The story was a retrospective first-person narrative from Pi, a then 16-year-old boy from India, who is the only human to survive the sinking of a freighter on the way from India to Canada. He finds himself on a lifeboat with an orangutan, a hyena, a wounded zebra and a Bengal tiger.[24] During this unlikely journey, young Pi questions his belief in God and the meaning of life. The novel was once considered impossible to make into a movie, but Lee persuaded 20th Century Fox to invest $120 million and heavily relied on 3D special effects in post-production. Unlike most other sci-fi precedents, Lee explores the artistic horizon of applying 3D effects and pushes the boundary of how this technology can serve the movie's artistic vision. The movie made its commercial premiere during the Thanksgiving weekend of 2012 in the US and worldwide and became a critical and box office success. In January 2013, Life of Pi earned 11 Academy Award nominations, including Best Picture, Best Director, Best Adapted Screenplay and Best Visual Effects.[25] He went on to win the Academy Award for Best Director.

In 2013, he was selected as a member of the main competition jury at the 2013 Cannes Film Festival.[26]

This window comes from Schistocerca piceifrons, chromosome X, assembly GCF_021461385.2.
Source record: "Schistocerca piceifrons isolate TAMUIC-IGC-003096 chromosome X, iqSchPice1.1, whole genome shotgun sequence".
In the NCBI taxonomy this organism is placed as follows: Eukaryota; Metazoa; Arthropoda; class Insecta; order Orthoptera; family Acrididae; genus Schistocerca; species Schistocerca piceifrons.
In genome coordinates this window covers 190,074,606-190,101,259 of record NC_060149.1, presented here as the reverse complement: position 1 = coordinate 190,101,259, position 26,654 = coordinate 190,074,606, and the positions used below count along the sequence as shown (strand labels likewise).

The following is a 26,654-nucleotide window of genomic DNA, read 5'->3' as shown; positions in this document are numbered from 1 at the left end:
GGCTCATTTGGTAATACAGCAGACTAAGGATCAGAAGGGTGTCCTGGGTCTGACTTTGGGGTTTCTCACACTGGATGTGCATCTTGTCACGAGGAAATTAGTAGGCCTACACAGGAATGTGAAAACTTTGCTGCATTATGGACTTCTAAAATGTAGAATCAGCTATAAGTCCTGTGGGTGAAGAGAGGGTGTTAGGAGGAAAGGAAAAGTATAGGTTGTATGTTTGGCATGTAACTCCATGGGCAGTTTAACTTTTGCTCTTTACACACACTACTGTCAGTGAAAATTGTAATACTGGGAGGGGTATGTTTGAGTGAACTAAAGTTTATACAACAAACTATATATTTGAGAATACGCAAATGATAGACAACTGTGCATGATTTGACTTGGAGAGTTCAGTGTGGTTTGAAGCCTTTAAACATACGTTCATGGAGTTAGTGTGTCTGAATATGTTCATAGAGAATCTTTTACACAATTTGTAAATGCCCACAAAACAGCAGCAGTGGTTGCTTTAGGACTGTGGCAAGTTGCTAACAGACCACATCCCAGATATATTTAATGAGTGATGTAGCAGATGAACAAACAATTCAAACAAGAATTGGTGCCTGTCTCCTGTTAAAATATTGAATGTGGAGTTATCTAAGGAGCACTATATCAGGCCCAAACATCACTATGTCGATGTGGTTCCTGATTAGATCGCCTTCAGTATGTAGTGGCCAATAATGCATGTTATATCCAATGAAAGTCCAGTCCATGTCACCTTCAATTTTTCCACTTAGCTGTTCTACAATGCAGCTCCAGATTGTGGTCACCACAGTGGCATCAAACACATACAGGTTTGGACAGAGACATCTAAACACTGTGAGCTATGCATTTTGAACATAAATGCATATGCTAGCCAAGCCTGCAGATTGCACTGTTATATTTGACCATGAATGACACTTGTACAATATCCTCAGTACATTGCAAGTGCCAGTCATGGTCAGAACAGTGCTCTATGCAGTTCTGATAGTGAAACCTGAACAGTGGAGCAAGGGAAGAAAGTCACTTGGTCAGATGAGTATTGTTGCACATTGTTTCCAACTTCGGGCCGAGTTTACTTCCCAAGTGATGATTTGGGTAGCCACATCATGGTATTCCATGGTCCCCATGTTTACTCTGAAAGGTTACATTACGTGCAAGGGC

Billy Lynn's Long Halftime Walk

Lee next directed Billy Lynn's Long Halftime Walk based on the novel of the same name. It was his first film since winning the Oscar for Best Director for Life of Pi. The film was released in November 2016, and received a mixed response from audiences and critics alike.

Upcoming Projects

Thrilla in Manila

In 2013, Ang Lee began development on the project with a screenplay written by Peter Morgan, but later put it on hold in 2014 in order to make Billy Lynn's Long Halftime Walk.[27][28] In December 2015, it was announced that the project, tentatively titled Thrilla in Manila, would be his next film after Gemini Man. David Oyelowo and Ray Fisher are reportedly Lee's top choices for the leading roles.[29]